Joe Davis, American Husband: “Thai women are a lot like women in America were fifty years ago.

I’ve always been an equal rights supporter in America, and I strongly believe women are equal to men.

But somewhere in the process of all of that happening, it has become more difficult for American women and American men to have a good relationship, because they’re both strong-headed, they’re both opinionated. The women now know that they are equal, so the situation is not as relaxed and peaceful as it is between an American and a Thai lady.

Nui Davis, Thai Wife: “We will have kids soon.”

.     .     .     .     .     .     .     .

Bernhard Kokoschka is originally from Germany. He met his wife Maneerat at a friend’s wedding.

Maneerat Kokoschka, Thai Wife: “I didn’t like him that much. But he really liked me.”

They’ve been married for fourteen years. And they’ve settled near her family’s rice fields where he farms, and she runs a small beauty salon.

Theirs is one of the success stories.

Bernhard Kokoschka, German Husband: “Our dream was to build a house and have a farm. You see, I have a beautiful house. I’ve got a swimming pool. Not expensive. It’s not expensive living here.

Ladies from Udon work very hard. They’re not lazy: they like working.”

*     *     *     *     *     *     *


Baby, Infant. The dream of Thai women is to go to university and have a successful career. Is this entirely true, mostly true, partly true, mostly false or entirely false? Why do they desire this?

Child, Girl, Boy. Is the economy of all of Thailand based on tourism, manufacturing and finance?

Adolescent, Teenager, Teen. Strangers and foreigners are rare in northeastern Thailand. Is this right or wrong? Do locals welcome Westerners settling in their region?

Young Adult, Woman, Man. Do the White husbands and their local wives have a lot in common? What are some of their differences? Can these differences interfere with their marriages?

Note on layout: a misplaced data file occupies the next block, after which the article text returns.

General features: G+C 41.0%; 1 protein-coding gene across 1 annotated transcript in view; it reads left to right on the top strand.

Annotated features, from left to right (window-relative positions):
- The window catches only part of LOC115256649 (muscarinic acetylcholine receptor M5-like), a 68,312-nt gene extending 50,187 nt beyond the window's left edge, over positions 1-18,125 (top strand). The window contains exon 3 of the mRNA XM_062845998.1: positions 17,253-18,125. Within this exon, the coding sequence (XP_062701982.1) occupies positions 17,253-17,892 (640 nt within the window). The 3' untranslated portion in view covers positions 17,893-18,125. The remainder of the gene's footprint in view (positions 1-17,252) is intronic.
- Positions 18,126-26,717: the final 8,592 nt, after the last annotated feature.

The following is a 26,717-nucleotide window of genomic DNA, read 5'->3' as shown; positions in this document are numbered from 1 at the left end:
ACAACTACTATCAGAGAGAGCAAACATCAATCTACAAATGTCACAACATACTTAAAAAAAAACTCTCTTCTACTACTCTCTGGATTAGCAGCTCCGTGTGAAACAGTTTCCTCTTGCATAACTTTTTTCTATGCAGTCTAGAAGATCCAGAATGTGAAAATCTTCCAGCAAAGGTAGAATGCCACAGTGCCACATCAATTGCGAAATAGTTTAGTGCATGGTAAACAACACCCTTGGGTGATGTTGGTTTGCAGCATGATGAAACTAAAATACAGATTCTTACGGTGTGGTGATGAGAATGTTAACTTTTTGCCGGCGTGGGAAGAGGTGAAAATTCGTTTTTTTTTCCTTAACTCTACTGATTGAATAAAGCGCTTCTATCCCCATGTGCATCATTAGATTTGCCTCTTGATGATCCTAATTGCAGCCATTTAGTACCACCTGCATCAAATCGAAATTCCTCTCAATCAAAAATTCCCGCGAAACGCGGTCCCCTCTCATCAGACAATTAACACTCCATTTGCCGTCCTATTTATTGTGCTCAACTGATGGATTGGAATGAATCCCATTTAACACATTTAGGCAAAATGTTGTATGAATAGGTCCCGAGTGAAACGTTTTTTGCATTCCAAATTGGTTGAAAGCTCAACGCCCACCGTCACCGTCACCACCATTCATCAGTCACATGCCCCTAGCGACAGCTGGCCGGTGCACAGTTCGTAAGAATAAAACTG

Middle-Aged. Why do many Westerners want to marry Thai women? Do they all want to return to the US with their Thai brides?

Senior Citizen, Elderly, Old. Everyone meets and gets married though marriage agencies or online dating platforms. Is this correct or incorrect?

Daughter, Sister. Compare the living standard of the Westerners in Thailand with their home countries. Is it the same, similar or different?

Son, Brother. Do all inter-marriages or mixed-marriages succeed in the long-term?


Wife, Mother. I know people who are married to foreigners or people of a different ethnicity. Yes or no? If yes, who are they? Describe their backgrounds.

Husband, Father. Is it very common, common, not very common or rare for people in your country to marry people of other nationalities? Has it been changing?

Aunt, Uncle. Do some men and women complain about women and men in their community?

Niece, Nephew. Do many women and men wish to marry foreigners or someone of a different nationality, race or ethnicity?

Grandparents, Grandmother, Grandfather. Many people emigrate or move to other countries and marry locals there. True or false?

Grandchildren, Granddaughter, Grandson. Has the reality turned out to be different that what they had expected?

Great-Grandmother, Great-Grandfather. What will happen in the future?